I’m actually going to talk about killing my actual darlings. My characters. But, not really kill them.


A lot of series fiction has a regular set of characters. A team of detectives who deal with the crimes that occur on their watch. They get put through the mill at every opportunity and generally their lives are twisted upside down. When I set out writing, I wanted my series to be a little different. Having worked sixteen years in the police service I know life isn’t like that. It’s rare you work with exactly the same team year after year. The team you are a part of changes in a very fluid manner. People apply and join the team as and when someone else leaves or extra staff are needed. But when it comes to leaving, there are a multitude of reasons for someone moving on. You can have someone leave temporarily on maternity, move for promotion purposes, move for a sideways move in a change in department because of their own career plans, retirement, a forced move because the job requires staff somewhere else and sometimes people just decide to leave the job. Any police department is an evolving unit.

If the reality is so carousel like, I wanted my fiction to mirror this. I don't want my readers to be comfortable with any book they read in the series, I want them always to be wondering if any character safe, is one of their favourites going to be leaving? It's not that I want to torture my readers, it's that I want to insert a reality and also some unexpectedness.

Police procedural novels, as the phrase itself indicates, are usually run as a police murder investigation. Though, it's the case itself that gives the story its punch, as procedure isn't very gripping.

So, I thought if we can, in some way, have a fluidity of movement within the characters and is something else other than the main story, it’ll make it both realistic and, hopefully interesting as readers find out if their favourite character is going to make it through. That's not to say I want to make changes in every single book, because again you can go quite long periods of time with quite a stable team and I’m also not going to keep making changes for the sake of making changes.

But, at the end of the day, the only safe character in the series is Hannah Robbins because it is the DI Hannah Robbins series.

Though, don't test me on that… *Evil cackle

How do you feel about this, the movement of characters? Does it make you uneasy as you like a regular cast of characters, or do you think this could be an interesting look at a working series?

About Rebecca Bradley
Rebecca Bradley is a retired police detective who lives in Nottinghamshire with her family and her two cockapoos Alfie and Lola. They keep her company while she writes. Rebecca needs to drink copious amounts of tea to function throughout the day and if she could, she would survive on a diet of tea and cake while committing murder on a regular basis.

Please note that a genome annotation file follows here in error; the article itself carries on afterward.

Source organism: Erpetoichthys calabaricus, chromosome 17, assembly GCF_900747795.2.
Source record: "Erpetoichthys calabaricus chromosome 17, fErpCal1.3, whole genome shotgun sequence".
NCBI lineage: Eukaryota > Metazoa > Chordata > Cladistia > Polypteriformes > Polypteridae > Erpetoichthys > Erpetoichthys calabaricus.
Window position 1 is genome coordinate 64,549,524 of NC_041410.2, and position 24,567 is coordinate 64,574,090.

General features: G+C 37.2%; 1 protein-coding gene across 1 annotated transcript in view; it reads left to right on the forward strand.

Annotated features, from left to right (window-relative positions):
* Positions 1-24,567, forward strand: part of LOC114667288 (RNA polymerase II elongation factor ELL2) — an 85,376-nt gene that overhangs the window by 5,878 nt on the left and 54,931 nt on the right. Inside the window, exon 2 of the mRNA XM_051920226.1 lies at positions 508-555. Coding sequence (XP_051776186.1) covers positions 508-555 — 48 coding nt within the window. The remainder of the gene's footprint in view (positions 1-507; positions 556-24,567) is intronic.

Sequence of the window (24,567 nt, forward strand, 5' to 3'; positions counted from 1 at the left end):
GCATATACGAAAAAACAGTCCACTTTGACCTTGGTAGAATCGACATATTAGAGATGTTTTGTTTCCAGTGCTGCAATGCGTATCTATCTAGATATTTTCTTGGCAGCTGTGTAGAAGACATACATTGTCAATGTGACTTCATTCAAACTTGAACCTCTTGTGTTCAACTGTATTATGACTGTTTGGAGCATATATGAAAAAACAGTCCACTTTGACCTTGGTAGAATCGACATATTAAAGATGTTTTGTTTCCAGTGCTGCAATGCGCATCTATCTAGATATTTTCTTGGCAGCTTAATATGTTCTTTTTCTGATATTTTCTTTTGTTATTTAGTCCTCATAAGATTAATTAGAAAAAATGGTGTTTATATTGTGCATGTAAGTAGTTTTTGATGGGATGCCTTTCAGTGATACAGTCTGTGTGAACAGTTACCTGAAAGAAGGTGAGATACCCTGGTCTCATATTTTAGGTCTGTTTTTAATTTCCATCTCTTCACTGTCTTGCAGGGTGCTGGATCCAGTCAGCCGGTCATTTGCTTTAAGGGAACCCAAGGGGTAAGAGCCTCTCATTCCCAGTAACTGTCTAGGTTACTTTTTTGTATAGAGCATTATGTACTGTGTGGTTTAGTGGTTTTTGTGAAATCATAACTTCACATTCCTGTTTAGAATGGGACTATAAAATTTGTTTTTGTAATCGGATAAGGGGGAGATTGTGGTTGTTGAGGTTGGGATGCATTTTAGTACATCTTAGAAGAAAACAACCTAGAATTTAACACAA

Sign up to the newsletter on the blog at to receive the first 5 chapters of Made to be Broken, exclusive content and giveaways. Find Rebecca on Twitter - @RebeccaJBradley

Made to be Broken
By Rebecca Bradley
Published by CrateSpace/Amazon (on 30 June 2016)
ISBN: 978-1533651013

Book description

A rising death toll. A city in panic. 

A young mother is found dead in her home with no obvious cause of death. As DI Hannah Robbins and her team investigate, it soon becomes clear that the woman is the first in a long line of murders by poison. 

With the body count climbing, and the city of Nottingham in social meltdown, the team finds themselves in a deadly race against a serial killer determined to prove a point. 

And Hannah finds herself targeting an individual with whom she has more in common than she could possibly know. 

Visit Amazon to buy Made to be Broken here.

Thursday, 23 June 2016

Epiphany Jones by Michael Grothaus - Blog Tour Review

I am delighted to be today's stop on the Blog Tour for Epiphany Jones by Michael Grothaus, which was published in paperback by Orenda Books on 16 May 2016. 

Here's my review of this unique and fantastic book.

Epiphany Jones
By Michael Grothaus
Published by Orenda Books (16 May 2016)
ISBN: 978-1910633335

Publisher's description
Jerry has a traumatic past that leaves him subject to psychotic hallucinations and depressive episodes. When he stands accused of stealing a priceless Van Gogh painting, he goes underground, where he develops an unwilling relationship with a woman who believes that the voices she hears are from God. Involuntarily entangled in the illicit world of sex-trafficking amongst the Hollywood elite, and on a mission to find redemption for a haunting series of events from the past, Jerry is thrust into a genuinely shocking and outrageously funny quest to uncover the truth and atone for historical sins.

My verdict
Epiphany Jones is a book that's as unique in content as it is in name. I don't think I have ever read a book quite like it. And I possibly won't find one again - although obviously I look forward to seeing what Michael Grothaus has in store next.